Pathogen genomic surveillance of typhoidal Salmonella infection in adults and children reveals no association between clinical outcomes and infecting genotypes.
Britto CD., Mathias S., Bosco A., Dyson ZA., Dougan G., Raveendran S., Abin VL., Jose S., Nagaraj S., Holt KE., Pollard AJ.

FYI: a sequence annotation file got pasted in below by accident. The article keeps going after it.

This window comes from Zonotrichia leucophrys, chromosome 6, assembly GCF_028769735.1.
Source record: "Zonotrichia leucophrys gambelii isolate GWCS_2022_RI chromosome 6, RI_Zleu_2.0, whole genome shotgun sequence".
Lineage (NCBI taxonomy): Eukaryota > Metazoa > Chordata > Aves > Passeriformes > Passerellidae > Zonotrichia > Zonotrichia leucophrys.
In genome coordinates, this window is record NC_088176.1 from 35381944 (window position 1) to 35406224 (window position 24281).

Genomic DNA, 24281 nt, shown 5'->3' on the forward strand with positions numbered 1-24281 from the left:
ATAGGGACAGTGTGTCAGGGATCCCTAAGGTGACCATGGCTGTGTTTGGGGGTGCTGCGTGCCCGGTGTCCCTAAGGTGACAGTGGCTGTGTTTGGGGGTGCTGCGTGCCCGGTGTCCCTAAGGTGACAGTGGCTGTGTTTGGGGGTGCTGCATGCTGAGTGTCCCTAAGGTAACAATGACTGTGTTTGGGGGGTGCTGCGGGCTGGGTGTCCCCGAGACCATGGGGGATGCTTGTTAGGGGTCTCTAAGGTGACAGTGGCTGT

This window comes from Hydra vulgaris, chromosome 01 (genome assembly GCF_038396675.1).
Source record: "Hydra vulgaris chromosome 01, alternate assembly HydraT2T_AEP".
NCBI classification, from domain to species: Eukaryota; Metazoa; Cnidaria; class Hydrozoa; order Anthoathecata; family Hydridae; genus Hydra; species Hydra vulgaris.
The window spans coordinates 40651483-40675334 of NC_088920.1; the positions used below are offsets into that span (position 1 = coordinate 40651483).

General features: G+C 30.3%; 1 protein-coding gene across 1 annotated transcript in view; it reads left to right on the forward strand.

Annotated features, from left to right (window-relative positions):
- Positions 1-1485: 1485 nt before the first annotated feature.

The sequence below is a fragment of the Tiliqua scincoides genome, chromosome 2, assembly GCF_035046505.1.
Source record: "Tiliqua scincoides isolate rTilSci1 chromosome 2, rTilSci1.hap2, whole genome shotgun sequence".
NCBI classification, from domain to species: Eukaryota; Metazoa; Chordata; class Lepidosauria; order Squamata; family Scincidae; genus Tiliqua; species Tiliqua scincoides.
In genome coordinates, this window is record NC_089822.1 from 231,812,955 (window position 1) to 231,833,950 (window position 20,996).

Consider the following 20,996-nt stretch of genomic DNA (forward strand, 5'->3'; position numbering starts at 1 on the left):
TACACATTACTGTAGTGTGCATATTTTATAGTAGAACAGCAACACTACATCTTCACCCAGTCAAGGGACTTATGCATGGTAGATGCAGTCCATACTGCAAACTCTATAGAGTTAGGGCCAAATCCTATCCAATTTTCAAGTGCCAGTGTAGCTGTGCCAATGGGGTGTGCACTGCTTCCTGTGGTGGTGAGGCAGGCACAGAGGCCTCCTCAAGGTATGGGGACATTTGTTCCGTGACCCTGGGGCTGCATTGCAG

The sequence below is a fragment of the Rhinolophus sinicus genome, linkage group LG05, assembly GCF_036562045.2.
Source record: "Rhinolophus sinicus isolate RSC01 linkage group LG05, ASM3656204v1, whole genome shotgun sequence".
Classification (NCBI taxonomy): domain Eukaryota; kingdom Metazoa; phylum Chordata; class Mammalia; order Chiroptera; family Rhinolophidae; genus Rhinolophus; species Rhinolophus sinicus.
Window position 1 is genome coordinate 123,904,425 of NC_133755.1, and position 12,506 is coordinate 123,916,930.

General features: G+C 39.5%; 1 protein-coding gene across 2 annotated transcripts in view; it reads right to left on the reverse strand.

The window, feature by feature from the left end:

BackgroundIndia is endemic for enteric fever, and it is not known whether the variations in clinical manifestations between patients are due to host, environmental or pathogen factors.Blood culture surveillance was conducted at St. John's Medical College Hospital, Bangalore, between July 2016 and June 2017. Clinical, laboratory and demographic data were collected from each case, and bacterial isolates were subjected to whole genome sequencing. Comparative analysis between adults and paediatric patients was carried out to ascertain differences between adult and paediatric disease.ResultsAmong the 113 cases of blood culture-confirmed enteric fever, young adults (16-30 years) and children < 15 years accounted for 47% and 37% of cases, respectively. Anaemia on presentation was seen in 46% of cases, and 19% had an abnormal leucocyte count on presentation. The majority received treatment as inpatients (70%), and among these, adults had a significantly longer duration of admission when compared with children (p = 0.002). There were atypical presentations including arthritis, acute haemolysis and a case of repeated typhoid infection with two separate S. Typhi genotypes. There was no association between infecting genotype/serovar and treatment status (outpatient vs inpatient), month of isolation, duration of admission, patient age (adult or child), antimicrobial susceptibility, Widal positivity or haematologic parameters.ConclusionsAmidst the many public health concerns of South India, enteric fever continues to contribute substantially to hospital burden with non-specific as well as uncommon clinical features in both paediatric and adult populations likely driven by host and environmental factors. Robust clinical surveillance as well monitoring of pathogen population structure is required to inform treatment and preventive strategies.